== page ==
Even trusting in your skills does not always work.

Readers, the CBS 60 Minutes show of last Sunday illustrates the dangers. An ethical hacker scammed a 60 Minutes staffer to show how easy digital theft is. The show demonstrated two stunning cloning scams.

In the first scam, Rachel Tobac, chief executive officer of data protection firm Social Proof Security, demonstrated to online viewers – how she was able to obtain the passport information of Sharyn Alfonsi, the CBS correspondent, from her assistant Elizabeth, with a simple phone call.

In less than five minutes, using artificial intelligence and clips from television, Ms Tobac cloned Sharyn Alfonsi’s voice, found her phone number on a business networking website, then demonstrated how Elizabeth, a very tech-savvy assistant, fell for the wholly believable scam.

“Anybody can fall for what Elizabeth fell for,” Tobac said. “In fact, when I do that type of attack, every single time, the person falls for it.”

Seniors have lost the most money to scammers. Cyber con artists are using artificial intelligence, widely-available apps and social engineering to target parents and grandparents.

60 Minutes featured a group of brave seniors, grandparents all, who volunteered to demonstrate how they had been scammed in losing thousands of dollars just by taking care of who they thought were their loved family relatives.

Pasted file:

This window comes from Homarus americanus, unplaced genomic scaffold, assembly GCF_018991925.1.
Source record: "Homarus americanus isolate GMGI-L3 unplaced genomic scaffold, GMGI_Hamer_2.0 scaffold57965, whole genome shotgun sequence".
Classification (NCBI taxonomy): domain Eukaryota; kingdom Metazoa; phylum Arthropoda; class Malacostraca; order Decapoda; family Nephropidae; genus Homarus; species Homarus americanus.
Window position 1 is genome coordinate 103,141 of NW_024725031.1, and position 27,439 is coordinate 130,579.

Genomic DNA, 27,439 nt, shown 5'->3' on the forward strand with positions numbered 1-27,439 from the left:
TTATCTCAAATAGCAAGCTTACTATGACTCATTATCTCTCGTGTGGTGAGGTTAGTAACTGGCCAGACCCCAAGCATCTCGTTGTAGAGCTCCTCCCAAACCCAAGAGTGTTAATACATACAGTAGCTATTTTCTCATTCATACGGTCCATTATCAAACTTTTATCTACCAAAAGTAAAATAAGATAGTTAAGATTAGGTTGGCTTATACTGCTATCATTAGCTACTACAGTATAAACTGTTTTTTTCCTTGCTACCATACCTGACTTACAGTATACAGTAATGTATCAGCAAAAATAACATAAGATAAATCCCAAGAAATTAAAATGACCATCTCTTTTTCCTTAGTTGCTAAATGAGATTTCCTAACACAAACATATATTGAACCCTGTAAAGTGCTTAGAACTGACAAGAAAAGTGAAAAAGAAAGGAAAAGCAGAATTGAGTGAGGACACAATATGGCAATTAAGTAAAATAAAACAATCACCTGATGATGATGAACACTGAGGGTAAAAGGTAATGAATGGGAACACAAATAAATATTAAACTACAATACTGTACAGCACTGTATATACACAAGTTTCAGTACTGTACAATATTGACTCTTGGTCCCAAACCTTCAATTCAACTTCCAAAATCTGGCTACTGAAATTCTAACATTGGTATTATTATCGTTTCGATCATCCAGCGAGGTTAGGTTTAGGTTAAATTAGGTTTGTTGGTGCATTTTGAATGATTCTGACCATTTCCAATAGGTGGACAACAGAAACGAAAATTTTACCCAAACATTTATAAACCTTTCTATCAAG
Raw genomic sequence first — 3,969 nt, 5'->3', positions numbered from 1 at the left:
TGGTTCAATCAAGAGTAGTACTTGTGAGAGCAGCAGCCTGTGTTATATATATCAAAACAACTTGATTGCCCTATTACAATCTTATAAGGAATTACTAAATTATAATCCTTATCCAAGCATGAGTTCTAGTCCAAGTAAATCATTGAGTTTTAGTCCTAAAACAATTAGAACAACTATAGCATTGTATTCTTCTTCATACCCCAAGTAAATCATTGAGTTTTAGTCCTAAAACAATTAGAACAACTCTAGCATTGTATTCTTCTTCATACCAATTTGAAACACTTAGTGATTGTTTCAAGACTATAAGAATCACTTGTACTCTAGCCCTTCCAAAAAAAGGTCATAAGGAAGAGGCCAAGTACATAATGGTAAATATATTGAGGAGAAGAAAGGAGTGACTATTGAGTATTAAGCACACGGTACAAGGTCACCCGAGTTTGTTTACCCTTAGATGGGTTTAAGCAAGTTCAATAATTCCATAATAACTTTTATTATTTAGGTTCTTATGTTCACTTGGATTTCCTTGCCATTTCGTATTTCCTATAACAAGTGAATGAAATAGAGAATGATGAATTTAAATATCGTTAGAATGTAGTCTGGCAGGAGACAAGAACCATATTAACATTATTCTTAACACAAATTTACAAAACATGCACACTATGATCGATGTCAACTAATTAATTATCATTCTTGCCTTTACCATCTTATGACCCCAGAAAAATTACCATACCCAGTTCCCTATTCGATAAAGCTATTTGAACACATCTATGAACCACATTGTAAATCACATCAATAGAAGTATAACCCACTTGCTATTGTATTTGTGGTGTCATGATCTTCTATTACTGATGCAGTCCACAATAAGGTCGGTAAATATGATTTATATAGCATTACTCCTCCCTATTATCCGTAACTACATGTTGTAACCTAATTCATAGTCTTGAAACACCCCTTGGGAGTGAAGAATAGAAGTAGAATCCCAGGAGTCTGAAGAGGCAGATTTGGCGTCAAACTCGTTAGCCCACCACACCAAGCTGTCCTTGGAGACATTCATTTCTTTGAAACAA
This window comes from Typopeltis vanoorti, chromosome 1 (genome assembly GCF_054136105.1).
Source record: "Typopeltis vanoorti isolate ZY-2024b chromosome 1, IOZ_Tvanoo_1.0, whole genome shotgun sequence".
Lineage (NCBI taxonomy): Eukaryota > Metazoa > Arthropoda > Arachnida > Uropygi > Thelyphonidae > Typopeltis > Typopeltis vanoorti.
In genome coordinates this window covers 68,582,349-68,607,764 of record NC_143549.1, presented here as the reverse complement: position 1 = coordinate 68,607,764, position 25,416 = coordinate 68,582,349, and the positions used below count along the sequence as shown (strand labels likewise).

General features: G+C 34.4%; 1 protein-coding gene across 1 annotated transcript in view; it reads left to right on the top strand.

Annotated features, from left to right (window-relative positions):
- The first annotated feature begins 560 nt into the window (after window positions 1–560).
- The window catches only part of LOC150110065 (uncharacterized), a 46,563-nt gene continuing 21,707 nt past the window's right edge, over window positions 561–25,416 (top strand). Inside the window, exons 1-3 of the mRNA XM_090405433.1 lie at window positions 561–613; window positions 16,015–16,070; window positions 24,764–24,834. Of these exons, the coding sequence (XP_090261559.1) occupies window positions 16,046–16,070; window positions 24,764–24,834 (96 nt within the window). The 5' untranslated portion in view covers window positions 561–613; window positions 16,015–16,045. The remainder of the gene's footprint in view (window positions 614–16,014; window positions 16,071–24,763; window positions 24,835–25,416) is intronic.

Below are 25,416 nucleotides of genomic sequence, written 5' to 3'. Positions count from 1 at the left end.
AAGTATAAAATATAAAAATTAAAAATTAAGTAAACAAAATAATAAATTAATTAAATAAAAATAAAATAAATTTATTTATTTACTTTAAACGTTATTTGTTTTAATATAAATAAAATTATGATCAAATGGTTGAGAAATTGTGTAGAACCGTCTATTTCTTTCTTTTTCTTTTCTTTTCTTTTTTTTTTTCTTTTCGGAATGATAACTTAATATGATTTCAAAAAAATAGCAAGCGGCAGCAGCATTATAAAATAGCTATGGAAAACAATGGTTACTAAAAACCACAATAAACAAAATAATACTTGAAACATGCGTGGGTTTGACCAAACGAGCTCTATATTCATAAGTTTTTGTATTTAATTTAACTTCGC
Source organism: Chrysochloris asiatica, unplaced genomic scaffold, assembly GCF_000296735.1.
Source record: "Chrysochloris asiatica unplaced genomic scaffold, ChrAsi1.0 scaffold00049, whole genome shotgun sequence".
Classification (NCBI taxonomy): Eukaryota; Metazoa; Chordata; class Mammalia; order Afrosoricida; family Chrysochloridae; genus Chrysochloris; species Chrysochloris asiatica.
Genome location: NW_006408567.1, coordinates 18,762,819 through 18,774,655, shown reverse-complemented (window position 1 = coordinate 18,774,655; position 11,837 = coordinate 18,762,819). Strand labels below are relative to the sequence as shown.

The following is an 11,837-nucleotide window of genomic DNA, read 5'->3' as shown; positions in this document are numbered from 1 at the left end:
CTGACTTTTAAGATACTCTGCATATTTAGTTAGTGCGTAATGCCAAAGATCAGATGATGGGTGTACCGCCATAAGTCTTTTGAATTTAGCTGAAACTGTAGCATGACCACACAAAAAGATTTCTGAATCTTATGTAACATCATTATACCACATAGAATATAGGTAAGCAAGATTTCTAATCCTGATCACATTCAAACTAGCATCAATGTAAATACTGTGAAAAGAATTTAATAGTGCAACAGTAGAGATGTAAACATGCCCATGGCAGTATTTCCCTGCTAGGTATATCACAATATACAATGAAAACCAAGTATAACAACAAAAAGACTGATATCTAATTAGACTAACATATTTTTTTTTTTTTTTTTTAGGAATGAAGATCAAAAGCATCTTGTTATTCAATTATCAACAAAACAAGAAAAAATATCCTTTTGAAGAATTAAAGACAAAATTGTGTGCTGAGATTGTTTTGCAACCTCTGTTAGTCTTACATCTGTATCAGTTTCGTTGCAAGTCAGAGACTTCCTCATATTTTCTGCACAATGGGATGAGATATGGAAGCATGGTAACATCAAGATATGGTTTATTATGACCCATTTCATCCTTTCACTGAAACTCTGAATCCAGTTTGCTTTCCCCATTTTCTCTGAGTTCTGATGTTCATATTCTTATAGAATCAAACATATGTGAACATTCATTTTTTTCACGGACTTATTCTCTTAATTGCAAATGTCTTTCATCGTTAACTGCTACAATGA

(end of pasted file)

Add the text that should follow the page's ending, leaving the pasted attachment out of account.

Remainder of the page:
Scammers have such an easy time filtering social media accounts. We are a treasure trove of information: sharing too obvious display of names, ages, other personal data, addresses, phone numbers, pet names, schools we attended, links to family members, and your birthday, we give scammers all the information they need to guess your password or answer your security questions in login situations.

The grandparents’ stories were disheartening and similar in six areas.

The grandchild was in trouble and did not want their parents notified or said they could not be reached.

The grandchild needed money urgently to solve a serious problem: for example, they hit a pedestrian in a car accident, they needed a lawyer, etc. Otherwise, they were going to jail.

The money could not be delivered the usual way. It had to be cash in an unmarked envelope – handed to a “courier”!

They were even instructed to tell their bank cashier that the money was for home improvement, if they were asked for the reason for such a large cash withdrawal.